HOUSTON – Incumbent U.S. Senator Thad Cochran appears to have taken Chickasaw County as one of his early election night victories taking 52 percent of the ballots cast in the Republican run-off Tuesday.
The actual margins saw GOP challenger Chris McDaniel garner 721 votes or 47.47 percent to Cochran’s 798. There were 1,526 ballots cast in Chickasaw County or roughly 13 percent of the 11,719 eligible voters Tuesday.
There were still 106 absentee ballots to be counted in Chickasaw County Tuesday night.
In the June 3 primary election, Cochran garnered 54 percent or 685 votes to McDaniel’s 567 votes or 44.8 percent.
Final statewide election results will be posted on this website as they become available.
The winner of the Republican Runoff will now face Democratic Senatorial candidate Travis Childers who easily won his state primary with 74.1 percent of the vote June 3. Childers took 87.97 percent of the vote in Chickasaw County.
Tea Party favorite McDaniel of Ellisville held an ever-so-slight slight lead over Cochran in Mississippi’s Republican senatorial primary. The two candidates would be forced into a runoff by a little-known third candidate – Thomas Carey – who collected a mere 4,749 votes
To win the nomination, a candidate must garner a majority of the vote. As of Wednesday morning 99.5 percent of the state’s precincts had officially reported results.
If neither candidate reaches the majority threshold, McDaniel and Cochran, who has never received less than 60 percent of the vote in his five re-election efforts, will meet in a June 24 runoff in what has been a bruising Republican primary. Tuesday’s race was one of the closest major statewide races in history.
With 1,823 of 1,832 percents reporting, McDaniel had 151,842 votes, or 49.57 percent, to Cochran’s 149,714, or 48.88 percent. Hernando real estate agent Thomas Casey garnered just enough votes – 4,749, or 1.55 percent – to place the outcome in doubt.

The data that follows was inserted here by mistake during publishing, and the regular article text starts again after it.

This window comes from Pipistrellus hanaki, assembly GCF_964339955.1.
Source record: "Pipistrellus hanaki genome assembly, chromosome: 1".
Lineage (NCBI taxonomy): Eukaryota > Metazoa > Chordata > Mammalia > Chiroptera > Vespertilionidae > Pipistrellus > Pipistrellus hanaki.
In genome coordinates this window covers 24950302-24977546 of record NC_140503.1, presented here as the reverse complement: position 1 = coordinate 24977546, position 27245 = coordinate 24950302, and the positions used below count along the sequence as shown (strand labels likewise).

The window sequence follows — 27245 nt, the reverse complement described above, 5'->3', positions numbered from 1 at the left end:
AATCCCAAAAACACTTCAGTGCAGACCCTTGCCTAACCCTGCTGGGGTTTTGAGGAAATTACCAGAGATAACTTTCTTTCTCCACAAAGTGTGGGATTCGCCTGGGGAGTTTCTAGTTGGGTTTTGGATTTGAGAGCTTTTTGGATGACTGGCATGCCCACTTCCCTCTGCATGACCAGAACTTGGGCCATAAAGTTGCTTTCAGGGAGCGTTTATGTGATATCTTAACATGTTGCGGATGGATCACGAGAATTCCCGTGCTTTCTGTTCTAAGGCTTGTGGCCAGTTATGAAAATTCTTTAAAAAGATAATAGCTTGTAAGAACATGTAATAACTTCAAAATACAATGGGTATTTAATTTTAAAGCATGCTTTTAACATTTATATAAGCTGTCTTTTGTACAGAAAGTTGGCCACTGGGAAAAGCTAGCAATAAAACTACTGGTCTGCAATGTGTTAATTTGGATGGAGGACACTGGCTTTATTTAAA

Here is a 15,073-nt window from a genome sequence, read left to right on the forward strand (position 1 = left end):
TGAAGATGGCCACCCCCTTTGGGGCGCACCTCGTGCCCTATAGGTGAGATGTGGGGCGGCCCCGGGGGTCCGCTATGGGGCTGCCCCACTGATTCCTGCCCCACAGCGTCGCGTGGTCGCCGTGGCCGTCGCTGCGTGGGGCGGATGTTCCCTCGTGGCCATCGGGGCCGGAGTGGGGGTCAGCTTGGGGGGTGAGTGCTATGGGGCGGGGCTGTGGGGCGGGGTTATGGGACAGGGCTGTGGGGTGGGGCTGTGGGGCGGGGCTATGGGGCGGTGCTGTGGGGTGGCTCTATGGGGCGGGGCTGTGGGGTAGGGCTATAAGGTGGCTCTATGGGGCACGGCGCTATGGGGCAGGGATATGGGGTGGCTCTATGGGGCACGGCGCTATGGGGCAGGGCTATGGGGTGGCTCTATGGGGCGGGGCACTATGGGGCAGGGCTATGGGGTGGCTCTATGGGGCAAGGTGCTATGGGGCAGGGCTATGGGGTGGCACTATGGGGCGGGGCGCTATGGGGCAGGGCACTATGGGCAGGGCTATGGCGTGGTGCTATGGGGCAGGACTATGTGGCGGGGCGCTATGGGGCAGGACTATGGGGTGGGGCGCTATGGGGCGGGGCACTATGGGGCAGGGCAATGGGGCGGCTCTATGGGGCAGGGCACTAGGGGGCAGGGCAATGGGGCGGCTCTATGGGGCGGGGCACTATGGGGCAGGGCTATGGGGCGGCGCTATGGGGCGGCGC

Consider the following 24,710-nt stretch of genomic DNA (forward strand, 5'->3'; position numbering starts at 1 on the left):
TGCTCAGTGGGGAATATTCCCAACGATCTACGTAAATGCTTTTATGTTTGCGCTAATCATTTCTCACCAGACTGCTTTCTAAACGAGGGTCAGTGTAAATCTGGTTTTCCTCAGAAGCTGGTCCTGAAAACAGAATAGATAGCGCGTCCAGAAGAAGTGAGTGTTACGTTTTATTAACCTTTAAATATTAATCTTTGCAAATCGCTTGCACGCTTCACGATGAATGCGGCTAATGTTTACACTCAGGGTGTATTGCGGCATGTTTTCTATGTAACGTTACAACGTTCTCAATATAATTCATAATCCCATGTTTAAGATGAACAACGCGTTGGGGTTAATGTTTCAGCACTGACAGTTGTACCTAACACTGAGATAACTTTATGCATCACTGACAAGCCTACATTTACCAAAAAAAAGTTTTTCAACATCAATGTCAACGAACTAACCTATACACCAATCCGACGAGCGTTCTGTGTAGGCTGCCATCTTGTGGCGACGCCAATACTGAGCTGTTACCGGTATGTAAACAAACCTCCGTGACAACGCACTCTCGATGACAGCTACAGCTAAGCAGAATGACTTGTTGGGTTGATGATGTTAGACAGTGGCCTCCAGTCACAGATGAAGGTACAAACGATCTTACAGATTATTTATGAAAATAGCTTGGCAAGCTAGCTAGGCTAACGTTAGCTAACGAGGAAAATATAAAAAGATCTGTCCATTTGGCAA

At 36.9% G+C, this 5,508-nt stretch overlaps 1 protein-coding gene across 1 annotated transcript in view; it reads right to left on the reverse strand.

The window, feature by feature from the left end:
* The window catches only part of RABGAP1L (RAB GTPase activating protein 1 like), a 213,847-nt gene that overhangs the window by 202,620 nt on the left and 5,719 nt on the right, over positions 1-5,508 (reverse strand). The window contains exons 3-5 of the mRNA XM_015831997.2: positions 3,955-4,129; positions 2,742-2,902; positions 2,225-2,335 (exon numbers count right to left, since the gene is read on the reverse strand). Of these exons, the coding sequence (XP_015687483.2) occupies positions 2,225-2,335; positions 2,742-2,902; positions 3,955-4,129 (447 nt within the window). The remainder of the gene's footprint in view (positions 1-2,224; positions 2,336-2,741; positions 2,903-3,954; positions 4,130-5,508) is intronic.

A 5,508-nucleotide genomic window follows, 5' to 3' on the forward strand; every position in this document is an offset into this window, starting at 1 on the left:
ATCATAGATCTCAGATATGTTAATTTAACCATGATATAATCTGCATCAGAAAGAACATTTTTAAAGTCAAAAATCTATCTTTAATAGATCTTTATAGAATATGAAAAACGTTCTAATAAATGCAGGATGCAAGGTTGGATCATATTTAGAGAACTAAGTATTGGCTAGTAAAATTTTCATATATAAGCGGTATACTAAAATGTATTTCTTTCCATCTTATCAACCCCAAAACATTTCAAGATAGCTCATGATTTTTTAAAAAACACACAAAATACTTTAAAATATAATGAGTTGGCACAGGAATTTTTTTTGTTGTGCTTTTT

McDaniel’s showing in the June 3 primary apparently jolted Cochran into campaign mode and the six-term incumbent hit the road to get the vote out Tuesday.
Cochran did not come to Chickasaw County to campaign. McDaniel visited with diners at Moore’s Restaurant and even picked up a catfish dinner from owner Pap Moore, June 12.
The Cochran campaign portrayed the 42-year-old McDaniel as a potential embarrassment for the state on the national level and claimed his actual votes in the Senate did not match his often over-the-top conservative rhetoric.
The McDaniel campaign chided Cochran as a Washington big spender, though others praised him for his ability to garner funds for the state, particularly to help rebuild the Gulf Coast after Hurricane Katrina in 2005.
As expected McDaniel ran strong in his home county of Jones and around south Mississippi and traditional GOP DeSoto County in the June 3 primary. He also ran well on the Gulf Coast.
Cochran’s power base appeared to be the Delta and Tupelo. He won the majority of Northeast Mississippi counties in the primary.
Cochran, a Pontotoc County native, was first elected to the U.S. House in 1972, representing the Jackson area and southwest Mississippi. In 1978 he won with a plurality of the vote the Senate seat left open by the retirement of longtime incumbent Jim Eastland. In 1984, he won re-election with about 60 percent of the vote against former Gov. William Winter.
After that, the congenial Cochran never faced a serious challenge – until McDaniel announced his intention to run for the post in the fall of 2013.